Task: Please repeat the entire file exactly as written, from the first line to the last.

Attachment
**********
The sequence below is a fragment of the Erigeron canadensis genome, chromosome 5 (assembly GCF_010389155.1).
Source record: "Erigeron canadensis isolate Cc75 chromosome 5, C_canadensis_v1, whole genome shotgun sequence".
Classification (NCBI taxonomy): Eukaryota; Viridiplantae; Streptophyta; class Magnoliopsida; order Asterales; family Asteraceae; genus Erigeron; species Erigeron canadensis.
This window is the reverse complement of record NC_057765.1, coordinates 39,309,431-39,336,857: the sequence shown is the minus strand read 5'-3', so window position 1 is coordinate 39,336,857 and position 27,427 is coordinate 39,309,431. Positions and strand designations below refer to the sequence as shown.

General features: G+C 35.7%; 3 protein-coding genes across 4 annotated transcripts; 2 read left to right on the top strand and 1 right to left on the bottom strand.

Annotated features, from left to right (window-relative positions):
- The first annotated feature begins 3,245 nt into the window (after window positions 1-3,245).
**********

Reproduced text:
The sequence below is a fragment of the Erigeron canadensis genome, chromosome 5 (assembly GCF_010389155.1).
Source record: "Erigeron canadensis isolate Cc75 chromosome 5, C_canadensis_v1, whole genome shotgun sequence".
Classification (NCBI taxonomy): Eukaryota; Viridiplantae; Streptophyta; class Magnoliopsida; order Asterales; family Asteraceae; genus Erigeron; species Erigeron canadensis.
This window is the reverse complement of record NC_057765.1, coordinates 39,309,431-39,336,857: the sequence shown is the minus strand read 5'-3', so window position 1 is coordinate 39,336,857 and position 27,427 is coordinate 39,309,431. Positions and strand designations below refer to the sequence as shown.

General features: G+C 35.7%; 3 protein-coding genes across 4 annotated transcripts; 2 read left to right on the top strand and 1 right to left on the bottom strand.

Annotated features, from left to right (window-relative positions):
- The first annotated feature begins 3,245 nt into the window (after window positions 1-3,245).